The architects from BIG have constructed a connection spanning the Randselva river in the Norwegian sculpture park Kistefos in the form of an artistically twisted gallery building. The construction itself, clad in anodised aluminium sheet, adopts the mode of a sculpture. The interior of the "The Twist" consists of exhibition areas for alternating works of art, flexibly illuminated in a contemporary way with Parscan spotlights and lens wallwashers from ERCO.
Around one hour's drive from Oslo, on an idyllic location with wooded hills and a historic pulp mill on the River Randselva, the businessman and art collector Christen Sveaas opened the Kistefos sculpture park in 1999. The site is now considered to be the most important sculpture park in Scandinavia and comprises 46 works by Norwegian and international artists, including Tony Cragg, Olafur Eliasson and Anish Kapoor. The new building "The Twist", inaugurated in September 2019 and designed by BIG Bjarke Ingels Group architects, supplements the location with an architecturally unusual exhibition space. The 60-metre wide constructive bar that rotates through its central axis by 90 degrees bridges the gap between the lower south bank and the higher north bank of the river. It also serves as a gallery building with three exhibition areas on around 1,000 square metres: a room completely glazed on one side with a panoramic view into the landscape, a narrow, nine metre high room completely devoid of daylight, and the actual "Twist" that connects the two areas. In this twisted central section, wall is transformed into floor or ceiling plane and vice versa, and the wide fenestrated strip from the North Gallery is continued here as a narrowly tapering skylight.
Parscan spotlights and lens wallwashers from ERCO: Ideal lighting tools for architecture and art
Within the complex construction the architects intended to create an impression of space that was as homogeneous as possible, allowing no superfluous detail to distract from the concentration on art. Walls, ceilings and floors are thus coated in a uniform white. All technology is concealed for visitors behind a wall and ceiling cladding of white wooden slats, which is also a reference to typical Norwegian construction methods. A lighting installation consisting of white Parscan lens wallwashers and spotlights was installed on white track in precisely milled sections within this cladding, appearing as an integral component of the interior. The Parscan spotlights can be equipped with different optics and can thus be flexibly adapted to the specific artworks of the temporary exhibitions. The Parscan lens wallwashers on the other hand were mounted to extra-short sections of track - "It's how we make sure they're never moved into the wrong position," explains lighting designer Thea Collett from Light Bureau Norway. In combination with the ceiling-integrated, functional general lighting of the museum, the ERCO LED lighting tools illuminate the spaces and the objects and paintings they accommodate harmoniously and almost completely evenly - with only little directional light targeted onto the exhibits themselves. "Our holistic approach to the lighting concept accounts for the spectacular architecture, the art it displays and the people involved to an equal extent", explains Morten Jensen, Country Manager at Light Bureau Norway. "We create very well-lit exhibition spaces by selecting a 4000K neutral white light colour. By placing the focus on wallwashing we achieve a lighting effect that is as uniform as possible and that optimally emphasises the architecture. Carefully supplemented and aligned spotlights bring the very best out of the textures, shapes and colours of the exhibits."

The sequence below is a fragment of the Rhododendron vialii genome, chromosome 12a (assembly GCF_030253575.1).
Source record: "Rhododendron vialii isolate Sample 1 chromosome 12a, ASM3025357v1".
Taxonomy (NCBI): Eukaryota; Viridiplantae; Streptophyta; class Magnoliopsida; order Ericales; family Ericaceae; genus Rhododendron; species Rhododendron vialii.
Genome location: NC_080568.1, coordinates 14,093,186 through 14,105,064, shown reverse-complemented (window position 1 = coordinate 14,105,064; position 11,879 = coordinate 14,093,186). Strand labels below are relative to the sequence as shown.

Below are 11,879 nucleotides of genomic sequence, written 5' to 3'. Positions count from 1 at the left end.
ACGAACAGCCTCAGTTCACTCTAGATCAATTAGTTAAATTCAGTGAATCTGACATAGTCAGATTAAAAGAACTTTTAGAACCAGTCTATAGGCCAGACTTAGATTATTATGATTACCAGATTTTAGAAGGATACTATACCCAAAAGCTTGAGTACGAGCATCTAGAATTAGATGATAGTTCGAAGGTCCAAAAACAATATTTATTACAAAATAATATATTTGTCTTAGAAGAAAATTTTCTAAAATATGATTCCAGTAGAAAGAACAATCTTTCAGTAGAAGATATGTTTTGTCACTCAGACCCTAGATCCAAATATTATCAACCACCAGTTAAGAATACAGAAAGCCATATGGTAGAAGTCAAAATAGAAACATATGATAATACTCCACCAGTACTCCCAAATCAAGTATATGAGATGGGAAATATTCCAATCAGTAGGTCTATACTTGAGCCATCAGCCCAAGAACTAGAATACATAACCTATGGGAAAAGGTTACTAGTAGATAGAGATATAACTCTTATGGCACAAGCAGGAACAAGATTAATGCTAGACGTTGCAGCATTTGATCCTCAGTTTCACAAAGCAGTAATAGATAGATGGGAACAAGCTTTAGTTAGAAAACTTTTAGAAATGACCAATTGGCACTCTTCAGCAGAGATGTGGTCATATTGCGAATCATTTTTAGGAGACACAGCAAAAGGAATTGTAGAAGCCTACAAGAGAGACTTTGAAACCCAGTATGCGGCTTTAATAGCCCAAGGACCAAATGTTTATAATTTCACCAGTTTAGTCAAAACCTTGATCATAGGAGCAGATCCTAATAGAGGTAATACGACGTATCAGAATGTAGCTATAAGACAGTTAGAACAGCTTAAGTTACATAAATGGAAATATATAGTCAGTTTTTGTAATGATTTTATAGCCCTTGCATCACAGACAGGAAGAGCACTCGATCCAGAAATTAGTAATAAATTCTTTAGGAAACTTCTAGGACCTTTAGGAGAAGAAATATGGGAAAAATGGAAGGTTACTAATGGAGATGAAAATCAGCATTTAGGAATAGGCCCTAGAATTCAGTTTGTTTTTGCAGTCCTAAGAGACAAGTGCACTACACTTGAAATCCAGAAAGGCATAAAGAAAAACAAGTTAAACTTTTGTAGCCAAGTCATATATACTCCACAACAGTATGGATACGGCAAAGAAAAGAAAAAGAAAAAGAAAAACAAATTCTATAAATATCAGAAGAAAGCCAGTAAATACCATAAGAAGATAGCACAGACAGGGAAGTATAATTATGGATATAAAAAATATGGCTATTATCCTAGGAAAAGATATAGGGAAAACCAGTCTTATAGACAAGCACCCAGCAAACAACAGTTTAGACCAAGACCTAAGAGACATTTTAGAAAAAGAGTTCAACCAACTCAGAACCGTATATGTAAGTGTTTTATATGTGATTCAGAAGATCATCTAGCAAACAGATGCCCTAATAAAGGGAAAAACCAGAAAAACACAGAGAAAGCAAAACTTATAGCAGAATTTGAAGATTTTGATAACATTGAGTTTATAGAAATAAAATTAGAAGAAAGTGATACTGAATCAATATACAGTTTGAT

The decision to install Parscan spotlights and lens wallwashers for the new museum was taken not only because of their precise and flexible lighting technology which places architecture and art at the centre of attention - their very good glare control also ensures a high level of visual comfort for visitors. In addition, several sizes are available, also with high lumen packages of 2779lm, as needed for example for vertically illuminating the nine metre-high southern gallery. The ERCO products also managed to win over the lighting designers and architects of The Twist from an aesthetic point of view: the minimalist design with its simple cylindrical form means that the different types of luminaires within the Parscan range adopt a highly uniform, discreet appearance in the spectacular exhibition spaces.
Client: Kistefos Museum
Architecture: BIG Bjarke Ingels Group, Copenhagen/ Denmark
(Partner in charge: Bjarke Ingels, David Zahle; head of project: Eva Seo-Andersen; project architect: Mikkel Marcker Stubgaard)
Lighting design: Light Bureau, part of AFRY, Oslo / Norway (former ÅF Lighting)
Electrical Planning: Rambøl1/ Strøm-Hansen
Interior Design/Exhibition Design: Guy Robertsen
Photography: Tomasz Majewski, Oslo / Norway
The ERCO Light Factory in the German town of Lüdenscheid is a leading international specialist in architectural lighting using LED technology. The family business, founded in 1934, now operates as a global player with independent sales organisations and partners in 55 countries worldwide. Since 2015 ERCO's portfolio has been 100% LED. With this in mind, ERCO in Lüdenscheid develops, designs and produces digital luminaires with focus on photometrics, electronics and design. Working closely with architects, lighting designers and engineers, ERCO develops lighting tools used primarily for applications in the following fields: Work, Shop, Culture, Community, Hospitality, Living, Public and Contemplation. ERCO understands digital light as the fourth dimension of architecture - providing highly precise and efficient lighting solutions to support creative designers in turning their visions into reality.
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